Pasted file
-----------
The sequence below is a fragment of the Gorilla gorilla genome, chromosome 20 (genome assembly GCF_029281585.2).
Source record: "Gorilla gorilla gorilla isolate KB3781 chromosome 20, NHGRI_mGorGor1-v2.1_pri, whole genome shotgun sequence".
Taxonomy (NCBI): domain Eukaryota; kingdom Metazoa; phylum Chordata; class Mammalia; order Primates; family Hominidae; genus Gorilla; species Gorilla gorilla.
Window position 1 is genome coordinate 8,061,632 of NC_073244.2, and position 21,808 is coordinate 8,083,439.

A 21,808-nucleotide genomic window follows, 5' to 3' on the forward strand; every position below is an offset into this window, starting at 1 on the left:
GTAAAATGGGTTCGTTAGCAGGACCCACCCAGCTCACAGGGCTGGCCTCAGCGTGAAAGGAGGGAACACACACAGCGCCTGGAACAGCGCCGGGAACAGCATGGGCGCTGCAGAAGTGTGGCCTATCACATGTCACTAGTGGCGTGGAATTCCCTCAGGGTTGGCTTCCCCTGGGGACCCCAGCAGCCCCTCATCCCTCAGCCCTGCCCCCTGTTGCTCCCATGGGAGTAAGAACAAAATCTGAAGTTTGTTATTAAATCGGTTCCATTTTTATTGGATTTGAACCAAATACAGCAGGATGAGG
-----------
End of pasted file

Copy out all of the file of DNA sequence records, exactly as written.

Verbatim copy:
The sequence below is a fragment of the Gorilla gorilla genome, chromosome 20 (genome assembly GCF_029281585.2).
Source record: "Gorilla gorilla gorilla isolate KB3781 chromosome 20, NHGRI_mGorGor1-v2.1_pri, whole genome shotgun sequence".
Taxonomy (NCBI): domain Eukaryota; kingdom Metazoa; phylum Chordata; class Mammalia; order Primates; family Hominidae; genus Gorilla; species Gorilla gorilla.
Window position 1 is genome coordinate 8,061,632 of NC_073244.2, and position 21,808 is coordinate 8,083,439.

A 21,808-nucleotide genomic window follows, 5' to 3' on the forward strand; every position below is an offset into this window, starting at 1 on the left:
GTAAAATGGGTTCGTTAGCAGGACCCACCCAGCTCACAGGGCTGGCCTCAGCGTGAAAGGAGGGAACACACACAGCGCCTGGAACAGCGCCGGGAACAGCATGGGCGCTGCAGAAGTGTGGCCTATCACATGTCACTAGTGGCGTGGAATTCCCTCAGGGTTGGCTTCCCCTGGGGACCCCAGCAGCCCCTCATCCCTCAGCCCTGCCCCCTGTTGCTCCCATGGGAGTAAGAACAAAATCTGAAGTTTGTTATTAAATCGGTTCCATTTTTATTGGATTTGAACCAAATACAGCAGGATGAGG